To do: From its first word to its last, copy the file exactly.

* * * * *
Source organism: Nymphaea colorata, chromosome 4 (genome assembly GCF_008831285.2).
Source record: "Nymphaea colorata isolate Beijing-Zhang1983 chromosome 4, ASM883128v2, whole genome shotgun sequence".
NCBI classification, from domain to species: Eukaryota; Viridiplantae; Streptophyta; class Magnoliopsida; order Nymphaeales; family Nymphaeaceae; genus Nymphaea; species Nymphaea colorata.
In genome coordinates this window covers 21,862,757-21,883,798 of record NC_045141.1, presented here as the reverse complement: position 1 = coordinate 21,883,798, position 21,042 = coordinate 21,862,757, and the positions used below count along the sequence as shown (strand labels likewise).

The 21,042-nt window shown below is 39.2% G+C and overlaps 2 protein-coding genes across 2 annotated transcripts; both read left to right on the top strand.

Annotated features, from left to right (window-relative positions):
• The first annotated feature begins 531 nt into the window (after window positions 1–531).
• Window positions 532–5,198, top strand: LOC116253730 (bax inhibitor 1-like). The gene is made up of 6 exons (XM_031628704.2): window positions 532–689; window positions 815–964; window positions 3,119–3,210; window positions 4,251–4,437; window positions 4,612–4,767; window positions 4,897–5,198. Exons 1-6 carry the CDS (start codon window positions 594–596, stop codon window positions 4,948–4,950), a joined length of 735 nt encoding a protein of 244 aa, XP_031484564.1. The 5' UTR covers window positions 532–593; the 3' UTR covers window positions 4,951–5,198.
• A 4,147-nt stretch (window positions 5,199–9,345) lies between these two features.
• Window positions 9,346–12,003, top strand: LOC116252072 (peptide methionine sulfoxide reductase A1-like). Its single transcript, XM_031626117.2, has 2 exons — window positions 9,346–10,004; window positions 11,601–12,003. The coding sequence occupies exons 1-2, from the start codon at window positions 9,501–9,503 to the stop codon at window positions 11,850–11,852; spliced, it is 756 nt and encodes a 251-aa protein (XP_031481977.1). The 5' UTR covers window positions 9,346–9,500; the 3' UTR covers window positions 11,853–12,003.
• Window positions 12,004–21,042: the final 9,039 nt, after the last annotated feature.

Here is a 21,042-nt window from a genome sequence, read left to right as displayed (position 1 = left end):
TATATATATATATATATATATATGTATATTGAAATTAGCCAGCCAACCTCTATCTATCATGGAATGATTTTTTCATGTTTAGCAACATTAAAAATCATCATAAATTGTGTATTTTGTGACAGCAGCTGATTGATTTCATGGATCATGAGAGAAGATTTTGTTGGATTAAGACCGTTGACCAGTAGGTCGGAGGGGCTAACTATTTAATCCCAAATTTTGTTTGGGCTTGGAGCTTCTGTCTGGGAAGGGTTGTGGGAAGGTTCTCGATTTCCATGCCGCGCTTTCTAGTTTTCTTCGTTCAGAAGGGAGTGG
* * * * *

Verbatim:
Source organism: Nymphaea colorata, chromosome 4 (genome assembly GCF_008831285.2).
Source record: "Nymphaea colorata isolate Beijing-Zhang1983 chromosome 4, ASM883128v2, whole genome shotgun sequence".
NCBI classification, from domain to species: Eukaryota; Viridiplantae; Streptophyta; class Magnoliopsida; order Nymphaeales; family Nymphaeaceae; genus Nymphaea; species Nymphaea colorata.
In genome coordinates this window covers 21,862,757-21,883,798 of record NC_045141.1, presented here as the reverse complement: position 1 = coordinate 21,883,798, position 21,042 = coordinate 21,862,757, and the positions used below count along the sequence as shown (strand labels likewise).

The 21,042-nt window shown below is 39.2% G+C and overlaps 2 protein-coding genes across 2 annotated transcripts; both read left to right on the top strand.

Annotated features, from left to right (window-relative positions):
• The first annotated feature begins 531 nt into the window (after window positions 1–531).
• Window positions 532–5,198, top strand: LOC116253730 (bax inhibitor 1-like). The gene is made up of 6 exons (XM_031628704.2): window positions 532–689; window positions 815–964; window positions 3,119–3,210; window positions 4,251–4,437; window positions 4,612–4,767; window positions 4,897–5,198. Exons 1-6 carry the CDS (start codon window positions 594–596, stop codon window positions 4,948–4,950), a joined length of 735 nt encoding a protein of 244 aa, XP_031484564.1. The 5' UTR covers window positions 532–593; the 3' UTR covers window positions 4,951–5,198.
• A 4,147-nt stretch (window positions 5,199–9,345) lies between these two features.
• Window positions 9,346–12,003, top strand: LOC116252072 (peptide methionine sulfoxide reductase A1-like). Its single transcript, XM_031626117.2, has 2 exons — window positions 9,346–10,004; window positions 11,601–12,003. The coding sequence occupies exons 1-2, from the start codon at window positions 9,501–9,503 to the stop codon at window positions 11,850–11,852; spliced, it is 756 nt and encodes a 251-aa protein (XP_031481977.1). The 5' UTR covers window positions 9,346–9,500; the 3' UTR covers window positions 11,853–12,003.
• Window positions 12,004–21,042: the final 9,039 nt, after the last annotated feature.

Here is a 21,042-nt window from a genome sequence, read left to right as displayed (position 1 = left end):
TATATATATATATATATATATATGTATATTGAAATTAGCCAGCCAACCTCTATCTATCATGGAATGATTTTTTCATGTTTAGCAACATTAAAAATCATCATAAATTGTGTATTTTGTGACAGCAGCTGATTGATTTCATGGATCATGAGAGAAGATTTTGTTGGATTAAGACCGTTGACCAGTAGGTCGGAGGGGCTAACTATTTAATCCCAAATTTTGTTTGGGCTTGGAGCTTCTGTCTGGGAAGGGTTGTGGGAAGGTTCTCGATTTCCATGCCGCGCTTTCTAGTTTTCTTCGTTCAGAAGGGAGTGG